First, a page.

The documents, first reported by the Associated Press, outline the Marine Corps’ attempt to implement new standards meant to establish a physical foundation for Marines, both men and women, trying to get into physically demanding jobs known as combat arms.
At the beginning of the year, Secretary of Defense Ashton B. Carter ordered that all previously closed jobs such as infantryman, artilleryman and tank crewman be opened to the entire military. In response, the Marine Corps set out to adjust some of its older standards to ensure that those applying for physically demanding combat jobs would be tested differently, even before their first day at Marine Corps boot camp.
According to the documents, the Corps set out a road map with two distinct routes: gender-neutral and gender-normed.
Gender-normed applies to all Marines going into jobs not considered combat arms, and that route consists of the same standards that the Marines have used for some time. This equates to one initial physical test with gender-based minimums for men and women (think 1.5 mile run in 13 minutes 30 seconds for men and 15 minutes for women) before they go to boot camp, and gender-based physical fitness tests once they graduate from boot camp and are in the Corps.
The gender-neutral track, however, is just that, and is designed for men and women who wish to go into combat jobs. Failing a gender-neutral evaluation prior to boot camp, in boot camp or at the specific job training school means that the candidate is “reclassed” into a different, noncombat specialty.
According to the documents, the old, one-size-fits-all approach to certifying Marines for ground combat jobs was “too low,” in that candidates needed to “simply pass” with minimum scores to get into physically demanding jobs.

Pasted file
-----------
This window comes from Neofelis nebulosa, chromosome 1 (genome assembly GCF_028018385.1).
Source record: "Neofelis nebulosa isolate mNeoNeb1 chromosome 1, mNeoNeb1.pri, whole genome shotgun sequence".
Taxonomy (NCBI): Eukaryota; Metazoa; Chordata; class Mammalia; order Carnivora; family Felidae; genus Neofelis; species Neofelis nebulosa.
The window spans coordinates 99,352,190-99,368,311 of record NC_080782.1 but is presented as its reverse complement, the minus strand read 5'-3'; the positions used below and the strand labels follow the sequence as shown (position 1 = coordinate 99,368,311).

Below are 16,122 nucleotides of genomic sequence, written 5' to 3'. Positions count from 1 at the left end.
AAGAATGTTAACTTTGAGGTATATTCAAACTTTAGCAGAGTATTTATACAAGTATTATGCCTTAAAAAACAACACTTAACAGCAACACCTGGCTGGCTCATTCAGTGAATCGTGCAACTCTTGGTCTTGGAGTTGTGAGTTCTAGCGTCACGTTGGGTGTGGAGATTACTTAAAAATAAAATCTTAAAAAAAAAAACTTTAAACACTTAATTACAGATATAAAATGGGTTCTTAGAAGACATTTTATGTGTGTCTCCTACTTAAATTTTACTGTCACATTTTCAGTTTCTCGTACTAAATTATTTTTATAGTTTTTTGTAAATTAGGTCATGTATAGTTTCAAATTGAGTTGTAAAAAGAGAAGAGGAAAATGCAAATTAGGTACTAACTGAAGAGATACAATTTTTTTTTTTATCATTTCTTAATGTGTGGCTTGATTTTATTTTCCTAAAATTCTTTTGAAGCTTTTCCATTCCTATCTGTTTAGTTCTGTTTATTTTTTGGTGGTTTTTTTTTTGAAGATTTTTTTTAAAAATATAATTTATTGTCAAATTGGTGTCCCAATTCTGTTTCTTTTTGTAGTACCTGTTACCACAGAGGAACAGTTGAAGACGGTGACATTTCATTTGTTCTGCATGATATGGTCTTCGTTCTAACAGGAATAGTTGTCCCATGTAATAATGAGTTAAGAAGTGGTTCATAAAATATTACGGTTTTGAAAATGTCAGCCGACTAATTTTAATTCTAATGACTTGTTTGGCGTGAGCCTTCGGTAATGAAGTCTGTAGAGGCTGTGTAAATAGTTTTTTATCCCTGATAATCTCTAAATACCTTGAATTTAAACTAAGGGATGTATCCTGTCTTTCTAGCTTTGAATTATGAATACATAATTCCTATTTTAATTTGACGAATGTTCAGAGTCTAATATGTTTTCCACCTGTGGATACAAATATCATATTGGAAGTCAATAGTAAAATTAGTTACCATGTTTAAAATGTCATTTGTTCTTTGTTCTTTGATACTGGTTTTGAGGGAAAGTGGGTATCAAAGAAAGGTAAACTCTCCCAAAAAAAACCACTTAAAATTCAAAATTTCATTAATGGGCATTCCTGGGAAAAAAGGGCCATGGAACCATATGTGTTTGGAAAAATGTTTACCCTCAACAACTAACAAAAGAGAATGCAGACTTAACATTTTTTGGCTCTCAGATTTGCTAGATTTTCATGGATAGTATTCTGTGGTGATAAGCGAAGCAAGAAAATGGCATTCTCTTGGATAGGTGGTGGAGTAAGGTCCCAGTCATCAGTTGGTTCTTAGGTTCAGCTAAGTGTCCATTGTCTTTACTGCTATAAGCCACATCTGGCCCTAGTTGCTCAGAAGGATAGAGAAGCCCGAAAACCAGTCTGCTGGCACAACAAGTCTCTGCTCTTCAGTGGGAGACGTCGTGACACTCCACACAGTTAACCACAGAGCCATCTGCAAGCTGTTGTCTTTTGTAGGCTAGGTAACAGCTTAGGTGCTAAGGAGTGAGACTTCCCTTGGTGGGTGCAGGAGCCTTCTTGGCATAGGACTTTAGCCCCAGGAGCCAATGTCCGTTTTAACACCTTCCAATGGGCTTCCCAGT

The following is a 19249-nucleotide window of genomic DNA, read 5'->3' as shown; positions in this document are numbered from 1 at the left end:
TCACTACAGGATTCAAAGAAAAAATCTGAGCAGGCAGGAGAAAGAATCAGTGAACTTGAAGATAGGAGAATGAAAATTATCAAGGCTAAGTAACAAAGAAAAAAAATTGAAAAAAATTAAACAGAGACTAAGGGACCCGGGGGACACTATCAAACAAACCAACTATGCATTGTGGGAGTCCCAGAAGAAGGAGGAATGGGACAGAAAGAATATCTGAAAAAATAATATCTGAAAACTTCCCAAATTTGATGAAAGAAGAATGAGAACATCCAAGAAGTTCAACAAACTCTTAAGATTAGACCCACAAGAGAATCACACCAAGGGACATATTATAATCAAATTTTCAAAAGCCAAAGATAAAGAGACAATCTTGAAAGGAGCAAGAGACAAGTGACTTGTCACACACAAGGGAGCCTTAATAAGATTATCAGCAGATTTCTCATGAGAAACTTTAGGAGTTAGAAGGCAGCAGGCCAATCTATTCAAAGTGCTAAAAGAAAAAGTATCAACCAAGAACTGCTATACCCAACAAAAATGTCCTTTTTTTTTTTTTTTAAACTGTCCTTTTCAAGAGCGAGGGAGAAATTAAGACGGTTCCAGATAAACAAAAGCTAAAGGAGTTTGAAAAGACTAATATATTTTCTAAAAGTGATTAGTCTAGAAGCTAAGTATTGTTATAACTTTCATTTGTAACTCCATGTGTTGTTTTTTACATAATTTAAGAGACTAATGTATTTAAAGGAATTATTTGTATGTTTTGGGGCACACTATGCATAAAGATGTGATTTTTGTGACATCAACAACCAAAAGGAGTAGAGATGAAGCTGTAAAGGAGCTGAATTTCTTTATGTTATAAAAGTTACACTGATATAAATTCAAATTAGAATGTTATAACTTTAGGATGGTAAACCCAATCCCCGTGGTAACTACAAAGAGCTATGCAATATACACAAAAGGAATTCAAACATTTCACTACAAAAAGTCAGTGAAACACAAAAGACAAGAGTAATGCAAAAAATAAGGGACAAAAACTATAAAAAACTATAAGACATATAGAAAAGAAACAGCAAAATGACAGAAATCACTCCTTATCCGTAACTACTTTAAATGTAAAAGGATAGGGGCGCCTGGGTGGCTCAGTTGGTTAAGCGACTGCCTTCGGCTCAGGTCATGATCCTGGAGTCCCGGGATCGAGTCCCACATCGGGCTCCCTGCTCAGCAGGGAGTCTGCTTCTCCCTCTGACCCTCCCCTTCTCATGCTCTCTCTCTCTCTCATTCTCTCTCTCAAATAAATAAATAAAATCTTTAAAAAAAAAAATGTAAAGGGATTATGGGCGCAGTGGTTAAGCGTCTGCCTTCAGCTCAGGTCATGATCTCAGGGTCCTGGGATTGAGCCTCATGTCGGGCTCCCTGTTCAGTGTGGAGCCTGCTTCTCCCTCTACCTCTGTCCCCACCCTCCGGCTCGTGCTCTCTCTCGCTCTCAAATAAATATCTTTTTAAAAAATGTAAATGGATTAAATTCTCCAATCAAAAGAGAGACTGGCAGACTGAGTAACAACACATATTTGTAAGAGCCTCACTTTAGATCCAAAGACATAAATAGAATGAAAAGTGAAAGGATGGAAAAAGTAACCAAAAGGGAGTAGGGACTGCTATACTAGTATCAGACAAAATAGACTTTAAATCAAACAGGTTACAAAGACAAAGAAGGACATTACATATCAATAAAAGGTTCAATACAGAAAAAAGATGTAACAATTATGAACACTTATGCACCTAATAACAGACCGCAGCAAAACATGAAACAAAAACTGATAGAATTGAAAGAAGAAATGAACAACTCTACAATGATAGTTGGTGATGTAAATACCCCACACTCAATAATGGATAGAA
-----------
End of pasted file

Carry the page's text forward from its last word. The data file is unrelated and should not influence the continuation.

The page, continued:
“Higher fitness was more predictive of success in [job training] and in the operating forces,” the documents say.
Now, for Marines to get into combat jobs, the Corps is looking at a composite of two physical fitness tests, known as the PFT (the standard physical fitness test) and the CFT (Combat Fitness Test). To move into combat jobs, men and women alike will have to meet certain scores on what is known as the Military Occupational Specialty Classification Standard (MCS). This applies to commissioned officers and enlisted Marines hoping to enter combat jobs.
If a Marine’s MCS scores are satisfactory, the final physical hurdle involves passing the final test in job training, known as MOS Specific Physical Standards (MSPS). Depending on a Marine’s job, this could involve a roughly 15-mile road march or hauling artillery rounds from one station to another.
According to the documents, of 5,916 Marines who were evaluated by their MSPS from Jan. 1 to May 17, only 12 failed and were reclassified to noncombat jobs. Three of the 12 were women, and only 20 women were evaluated in total. The three women were trying to become combat engineers and failed the individual skill called the “simulated HESCO lift.” The drill requires that the Marine raise a 100-pound weight from the floor to above his or her head.
“In those ground-combat-arms jobs, being strong is a requirement, and these initial standards are all relevant to the continued success of our Marines,” said Lt. Col. Eric Dent, a Marine Corps spokesman.
“Gender is irrelevant; performance is key,” he added.